Burning of the Imperial Refinery, Oil City, PA
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Unique photograms, exposed and solarized with fire
Lisa Oppenheim was born in New York in 1975. She received a BA in art and semiotics from Brown University, Providence, Rhode Island, in 1998, and an MFA in film and video from Bard College, Annandale-on-Hudson, New York, in 2001. In 2003, she completed the Whitney Museum of American Art Independent Study Program for studio art. Using materials from public archives, photographic anthologies, and the Internet, Oppenheim engages the full breadth of photography’s history and traces the technological processes, consumption, and circulation of photographs from Henry Fox Talbot to Flickr.
Oppenheim’s work explores the interactions between an image, its source, and the context in which it is encountered. The Sun is Always Setting Somewhere Else (2006) originates from photographs of the setting sun taken by U.S. soldiers in Iraq, which Oppenheim found on the image-sharing website Flickr. Holding each photograph at arm’s length in such a way that it aligns with the horizon of the setting sun in the artist’s native New York, the artist reshot the images as the sun set within the frame. Presented as a 35 mm slide show, the significance of seemingly quotidian sunsets shifts with the knowledge of who captured them and where. Cathay (2010) juxtaposes a fragment of a 1915 Ezra Pound poem that was loosely constructed from a translation of an eighth-century Chinese poem with a more literal translation on two synchronized 16 mm films. At times substituting words with corresponding scenes from New York’s Chinatown, the work creates a visual conversion that highlights the inconsistencies in meaning that necessarily result from translation. In Oppenheim’s Smoke series, which includes A sequence in which a protester throws back a smoke bomb while clashing with police in Ferguson, Missouri (Tiled Version I), 2014 (2015), the artist crops found photos of fires or explosions so that only the fields of billowing smoke remain. The resulting compositions initially suggest innocuous cloudscapes. However, the works’ titles, taken from the captions accompanying the source images, retain references to the fraught circumstances those images capture. Solarizing the prints by exposing them with the light of an open flame, Oppenheim connects the content of the work to the process of its production.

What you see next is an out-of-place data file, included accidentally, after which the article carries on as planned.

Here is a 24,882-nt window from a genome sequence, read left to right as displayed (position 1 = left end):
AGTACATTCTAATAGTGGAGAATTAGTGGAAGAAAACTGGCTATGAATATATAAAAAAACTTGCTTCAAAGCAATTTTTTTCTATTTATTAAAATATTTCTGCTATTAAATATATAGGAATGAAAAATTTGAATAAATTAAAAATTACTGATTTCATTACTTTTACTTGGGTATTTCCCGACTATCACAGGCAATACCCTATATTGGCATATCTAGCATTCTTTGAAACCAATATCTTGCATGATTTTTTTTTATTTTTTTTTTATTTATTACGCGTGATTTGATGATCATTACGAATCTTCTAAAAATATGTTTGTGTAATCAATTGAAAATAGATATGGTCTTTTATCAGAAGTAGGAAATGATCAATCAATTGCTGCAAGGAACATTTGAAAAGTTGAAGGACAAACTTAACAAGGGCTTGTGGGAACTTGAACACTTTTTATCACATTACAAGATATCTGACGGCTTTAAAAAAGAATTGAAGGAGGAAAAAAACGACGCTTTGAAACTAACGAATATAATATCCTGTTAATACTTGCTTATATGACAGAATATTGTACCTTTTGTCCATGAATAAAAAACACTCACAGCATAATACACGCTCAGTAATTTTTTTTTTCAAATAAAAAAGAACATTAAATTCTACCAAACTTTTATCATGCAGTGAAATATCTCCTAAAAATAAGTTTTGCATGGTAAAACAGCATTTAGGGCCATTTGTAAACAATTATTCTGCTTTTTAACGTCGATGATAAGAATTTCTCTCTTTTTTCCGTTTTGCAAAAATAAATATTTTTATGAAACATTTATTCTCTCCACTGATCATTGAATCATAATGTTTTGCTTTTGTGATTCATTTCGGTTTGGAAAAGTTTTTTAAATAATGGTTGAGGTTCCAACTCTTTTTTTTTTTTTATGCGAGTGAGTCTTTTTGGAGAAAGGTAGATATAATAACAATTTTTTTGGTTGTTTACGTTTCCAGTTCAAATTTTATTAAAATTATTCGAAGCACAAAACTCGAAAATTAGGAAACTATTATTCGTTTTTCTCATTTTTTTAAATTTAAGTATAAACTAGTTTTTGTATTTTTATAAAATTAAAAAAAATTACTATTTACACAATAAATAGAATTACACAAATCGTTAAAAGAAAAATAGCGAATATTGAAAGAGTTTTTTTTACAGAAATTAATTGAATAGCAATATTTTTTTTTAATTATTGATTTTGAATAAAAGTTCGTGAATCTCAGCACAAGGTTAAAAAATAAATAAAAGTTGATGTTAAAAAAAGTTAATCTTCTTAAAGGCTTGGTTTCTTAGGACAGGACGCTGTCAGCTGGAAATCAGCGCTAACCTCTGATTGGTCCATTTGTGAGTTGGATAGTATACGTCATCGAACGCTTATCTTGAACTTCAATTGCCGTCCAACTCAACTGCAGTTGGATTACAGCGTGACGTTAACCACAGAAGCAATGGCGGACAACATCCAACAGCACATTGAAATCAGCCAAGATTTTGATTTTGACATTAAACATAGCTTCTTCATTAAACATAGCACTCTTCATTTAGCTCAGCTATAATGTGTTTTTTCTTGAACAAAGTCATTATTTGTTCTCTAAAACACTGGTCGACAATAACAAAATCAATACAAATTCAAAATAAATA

Oppenheim’s work has been the subject of solo presentations at the California Museum of Photography, University of California Riverside (2009); Kunstverein Göttingen, Germany (2013); Kunstverein in Hamburg (2014); and FRAC Champagne-Ardenne, Reims, France (2015). Her work has also been included in group exhibitions such as the Liverpool Biennial (2006); Free, New Museum of Contemporary Art, New York (2010); A Different Kind of Order, The ICP Triennial, International Center of Photography, New York (2013); New Photography 2013, Museum of Modern Art, New York (2013); Light, Paper, Process: Reinventing Photography, J. Paul Getty Museum, Los Angeles (2015); and Photo-Poetics: An Anthology, Solomon R. Guggenheim Museum, New York (2015). Oppenheim lives and works in New York.
“I want the viewer to ask, ‘What am I looking at? How is it made?’ Somehow, that provides a way of critically reading how images come to all of us through our daily lives.”
- Lisa Oppenheim
Lisa Oppenheim creates photographs and videos that connect historical imagery and techniques with the present moment. Her process often begins with online research, to source images that she reinterprets using old and new technologies. Oppenheim also employs unusual materials as negatives – fabric, lace, slices of wood – directly recording the objects’ specific textures to create near-abstract compositions. Through her experiments with analog darkroom and digital methods, Oppenheim gives photographic images new forms and new contexts, inviting us to question and to wonder.
Oppenheim began this project by downloading images of volcanic eruptions and industrial pollution from an amateur stock-video site. She output the video sources to 35mm motion picture film and used the negatives to make prints that she then scanned to make her video component for the series, “Smoke”. Oppenheim also exposed her photographic prints using the light of an open flame. This process creates a dramatic solarized effect: light and dark are reversed, thereby linking the subject matter of the photograph with the process of its making.
Adapted from: AGO.net
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